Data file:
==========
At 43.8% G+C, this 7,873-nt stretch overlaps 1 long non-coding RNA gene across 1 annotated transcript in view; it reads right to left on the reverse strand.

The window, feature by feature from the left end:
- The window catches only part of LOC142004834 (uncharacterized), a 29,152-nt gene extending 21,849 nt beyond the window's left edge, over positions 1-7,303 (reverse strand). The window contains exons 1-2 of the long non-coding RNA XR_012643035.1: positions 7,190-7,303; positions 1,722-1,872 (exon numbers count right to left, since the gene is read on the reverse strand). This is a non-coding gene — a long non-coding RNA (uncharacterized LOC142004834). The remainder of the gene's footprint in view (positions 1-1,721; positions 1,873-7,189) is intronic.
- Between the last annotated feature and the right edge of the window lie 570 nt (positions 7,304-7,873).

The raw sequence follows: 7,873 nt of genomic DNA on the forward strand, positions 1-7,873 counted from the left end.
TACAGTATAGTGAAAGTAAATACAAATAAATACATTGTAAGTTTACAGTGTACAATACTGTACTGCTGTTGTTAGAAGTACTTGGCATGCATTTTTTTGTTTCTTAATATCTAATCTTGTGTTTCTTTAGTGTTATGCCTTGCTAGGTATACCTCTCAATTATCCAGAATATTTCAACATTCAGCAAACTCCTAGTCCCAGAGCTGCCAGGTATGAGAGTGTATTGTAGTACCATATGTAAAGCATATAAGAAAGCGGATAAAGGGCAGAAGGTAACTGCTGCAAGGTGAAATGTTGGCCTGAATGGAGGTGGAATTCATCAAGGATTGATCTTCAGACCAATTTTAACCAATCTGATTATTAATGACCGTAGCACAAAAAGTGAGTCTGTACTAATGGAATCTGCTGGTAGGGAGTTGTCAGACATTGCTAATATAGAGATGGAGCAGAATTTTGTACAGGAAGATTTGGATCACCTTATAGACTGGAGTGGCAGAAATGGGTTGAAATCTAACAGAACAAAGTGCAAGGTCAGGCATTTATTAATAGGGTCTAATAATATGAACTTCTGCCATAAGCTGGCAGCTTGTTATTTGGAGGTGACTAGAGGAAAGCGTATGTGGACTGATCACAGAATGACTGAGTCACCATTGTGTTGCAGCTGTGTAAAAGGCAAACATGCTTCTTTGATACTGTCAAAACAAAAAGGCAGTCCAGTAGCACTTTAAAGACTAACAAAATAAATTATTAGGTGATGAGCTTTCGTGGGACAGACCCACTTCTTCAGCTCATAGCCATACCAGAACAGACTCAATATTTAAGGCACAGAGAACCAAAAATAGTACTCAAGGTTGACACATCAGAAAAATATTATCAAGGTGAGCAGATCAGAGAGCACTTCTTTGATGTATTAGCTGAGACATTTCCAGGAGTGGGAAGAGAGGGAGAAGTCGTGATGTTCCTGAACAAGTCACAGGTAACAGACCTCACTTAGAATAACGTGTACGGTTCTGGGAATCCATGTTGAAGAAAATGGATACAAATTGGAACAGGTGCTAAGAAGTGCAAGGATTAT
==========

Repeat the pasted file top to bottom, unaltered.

At 43.8% G+C, this 7,873-nt stretch overlaps 1 long non-coding RNA gene across 1 annotated transcript in view; it reads right to left on the reverse strand.

The window, feature by feature from the left end:
- The window catches only part of LOC142004834 (uncharacterized), a 29,152-nt gene extending 21,849 nt beyond the window's left edge, over positions 1-7,303 (reverse strand). The window contains exons 1-2 of the long non-coding RNA XR_012643035.1: positions 7,190-7,303; positions 1,722-1,872 (exon numbers count right to left, since the gene is read on the reverse strand). This is a non-coding gene — a long non-coding RNA (uncharacterized LOC142004834). The remainder of the gene's footprint in view (positions 1-1,721; positions 1,873-7,189) is intronic.
- Between the last annotated feature and the right edge of the window lie 570 nt (positions 7,304-7,873).

The raw sequence follows: 7,873 nt of genomic DNA on the forward strand, positions 1-7,873 counted from the left end.
TACAGTATAGTGAAAGTAAATACAAATAAATACATTGTAAGTTTACAGTGTACAATACTGTACTGCTGTTGTTAGAAGTACTTGGCATGCATTTTTTTGTTTCTTAATATCTAATCTTGTGTTTCTTTAGTGTTATGCCTTGCTAGGTATACCTCTCAATTATCCAGAATATTTCAACATTCAGCAAACTCCTAGTCCCAGAGCTGCCAGGTATGAGAGTGTATTGTAGTACCATATGTAAAGCATATAAGAAAGCGGATAAAGGGCAGAAGGTAACTGCTGCAAGGTGAAATGTTGGCCTGAATGGAGGTGGAATTCATCAAGGATTGATCTTCAGACCAATTTTAACCAATCTGATTATTAATGACCGTAGCACAAAAAGTGAGTCTGTACTAATGGAATCTGCTGGTAGGGAGTTGTCAGACATTGCTAATATAGAGATGGAGCAGAATTTTGTACAGGAAGATTTGGATCACCTTATAGACTGGAGTGGCAGAAATGGGTTGAAATCTAACAGAACAAAGTGCAAGGTCAGGCATTTATTAATAGGGTCTAATAATATGAACTTCTGCCATAAGCTGGCAGCTTGTTATTTGGAGGTGACTAGAGGAAAGCGTATGTGGACTGATCACAGAATGACTGAGTCACCATTGTGTTGCAGCTGTGTAAAAGGCAAACATGCTTCTTTGATACTGTCAAAACAAAAAGGCAGTCCAGTAGCACTTTAAAGACTAACAAAATAAATTATTAGGTGATGAGCTTTCGTGGGACAGACCCACTTCTTCAGCTCATAGCCATACCAGAACAGACTCAATATTTAAGGCACAGAGAACCAAAAATAGTACTCAAGGTTGACACATCAGAAAAATATTATCAAGGTGAGCAGATCAGAGAGCACTTCTTTGATGTATTAGCTGAGACATTTCCAGGAGTGGGAAGAGAGGGAGAAGTCGTGATGTTCCTGAACAAGTCACAGGTAACAGACCTCACTTAGAATAACGTGTACGGTTCTGGGAATCCATGTTGAAGAAAATGGATACAAATTGGAACAGGTGCTAAGAAGTGCAAGGATTAT